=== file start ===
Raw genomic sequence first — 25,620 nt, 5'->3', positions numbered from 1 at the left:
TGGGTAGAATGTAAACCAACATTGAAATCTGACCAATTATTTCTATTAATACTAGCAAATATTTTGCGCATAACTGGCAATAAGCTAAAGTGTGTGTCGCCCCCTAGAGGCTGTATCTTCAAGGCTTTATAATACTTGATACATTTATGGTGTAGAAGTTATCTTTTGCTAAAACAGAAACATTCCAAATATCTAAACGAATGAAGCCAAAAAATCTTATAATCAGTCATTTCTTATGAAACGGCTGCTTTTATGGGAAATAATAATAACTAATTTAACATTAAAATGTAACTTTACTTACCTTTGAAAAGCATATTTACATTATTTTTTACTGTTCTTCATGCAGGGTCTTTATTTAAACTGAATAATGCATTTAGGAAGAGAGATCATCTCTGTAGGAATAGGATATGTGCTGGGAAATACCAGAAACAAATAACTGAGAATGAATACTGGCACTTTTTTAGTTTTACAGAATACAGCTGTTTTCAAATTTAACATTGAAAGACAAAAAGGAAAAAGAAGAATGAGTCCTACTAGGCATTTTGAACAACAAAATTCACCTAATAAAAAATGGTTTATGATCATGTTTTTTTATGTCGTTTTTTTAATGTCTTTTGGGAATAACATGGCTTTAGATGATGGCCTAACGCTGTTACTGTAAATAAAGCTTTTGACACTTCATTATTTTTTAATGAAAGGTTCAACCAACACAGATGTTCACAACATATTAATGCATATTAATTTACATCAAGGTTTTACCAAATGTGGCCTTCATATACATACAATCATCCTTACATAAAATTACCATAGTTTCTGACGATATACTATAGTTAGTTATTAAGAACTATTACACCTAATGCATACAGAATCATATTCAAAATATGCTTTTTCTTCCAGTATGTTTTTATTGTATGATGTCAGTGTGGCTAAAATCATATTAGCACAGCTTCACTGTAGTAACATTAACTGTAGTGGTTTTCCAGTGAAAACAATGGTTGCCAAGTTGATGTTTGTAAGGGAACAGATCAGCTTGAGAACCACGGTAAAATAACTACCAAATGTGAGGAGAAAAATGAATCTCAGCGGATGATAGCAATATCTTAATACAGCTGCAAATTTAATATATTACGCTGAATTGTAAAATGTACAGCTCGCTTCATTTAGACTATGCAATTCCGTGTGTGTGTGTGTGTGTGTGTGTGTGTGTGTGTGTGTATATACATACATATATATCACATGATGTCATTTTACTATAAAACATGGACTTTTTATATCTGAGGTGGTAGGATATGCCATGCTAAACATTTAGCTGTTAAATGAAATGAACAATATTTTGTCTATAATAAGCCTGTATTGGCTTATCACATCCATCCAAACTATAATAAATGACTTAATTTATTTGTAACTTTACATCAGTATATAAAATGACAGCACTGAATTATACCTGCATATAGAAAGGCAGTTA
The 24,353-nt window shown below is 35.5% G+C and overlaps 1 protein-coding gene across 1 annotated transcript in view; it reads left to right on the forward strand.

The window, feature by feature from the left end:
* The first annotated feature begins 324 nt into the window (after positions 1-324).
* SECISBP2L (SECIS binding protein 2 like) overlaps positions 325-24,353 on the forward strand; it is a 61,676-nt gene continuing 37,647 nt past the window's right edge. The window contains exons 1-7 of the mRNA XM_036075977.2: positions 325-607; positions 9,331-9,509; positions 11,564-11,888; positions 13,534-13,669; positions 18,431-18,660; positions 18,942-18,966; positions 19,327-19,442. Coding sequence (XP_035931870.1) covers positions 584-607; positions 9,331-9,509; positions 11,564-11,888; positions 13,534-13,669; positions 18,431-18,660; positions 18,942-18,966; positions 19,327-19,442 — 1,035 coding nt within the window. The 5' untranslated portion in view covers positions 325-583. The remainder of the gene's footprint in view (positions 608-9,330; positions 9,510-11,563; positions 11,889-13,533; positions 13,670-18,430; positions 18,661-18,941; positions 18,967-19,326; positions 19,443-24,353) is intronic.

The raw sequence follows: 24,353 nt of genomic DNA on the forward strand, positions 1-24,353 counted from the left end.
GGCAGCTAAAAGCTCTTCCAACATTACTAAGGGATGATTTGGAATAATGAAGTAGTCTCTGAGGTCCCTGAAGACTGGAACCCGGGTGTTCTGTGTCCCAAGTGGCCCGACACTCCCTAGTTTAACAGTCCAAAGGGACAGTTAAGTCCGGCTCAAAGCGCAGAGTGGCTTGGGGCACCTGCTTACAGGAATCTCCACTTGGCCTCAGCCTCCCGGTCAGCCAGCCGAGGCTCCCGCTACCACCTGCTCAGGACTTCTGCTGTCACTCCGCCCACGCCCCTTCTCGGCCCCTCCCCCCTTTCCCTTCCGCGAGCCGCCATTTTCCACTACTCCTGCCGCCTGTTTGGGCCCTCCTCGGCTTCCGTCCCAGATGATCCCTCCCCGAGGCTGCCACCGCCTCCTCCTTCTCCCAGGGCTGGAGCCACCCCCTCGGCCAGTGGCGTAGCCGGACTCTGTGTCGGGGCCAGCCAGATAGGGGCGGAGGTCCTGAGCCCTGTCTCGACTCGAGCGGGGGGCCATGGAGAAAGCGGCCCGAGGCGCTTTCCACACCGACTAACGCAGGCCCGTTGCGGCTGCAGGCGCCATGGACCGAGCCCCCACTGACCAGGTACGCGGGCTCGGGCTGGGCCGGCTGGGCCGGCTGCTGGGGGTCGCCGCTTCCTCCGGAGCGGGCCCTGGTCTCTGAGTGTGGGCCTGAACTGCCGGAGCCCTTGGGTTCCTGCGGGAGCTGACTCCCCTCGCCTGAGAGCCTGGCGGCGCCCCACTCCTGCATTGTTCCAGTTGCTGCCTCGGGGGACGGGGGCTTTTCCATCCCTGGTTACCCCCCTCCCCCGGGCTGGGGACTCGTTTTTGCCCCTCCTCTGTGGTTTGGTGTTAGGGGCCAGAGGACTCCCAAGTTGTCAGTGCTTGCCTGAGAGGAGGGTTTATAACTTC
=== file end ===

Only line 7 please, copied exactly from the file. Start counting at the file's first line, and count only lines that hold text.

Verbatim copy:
The raw sequence follows: 24,353 nt of genomic DNA on the forward strand, positions 1-24,353 counted from the left end.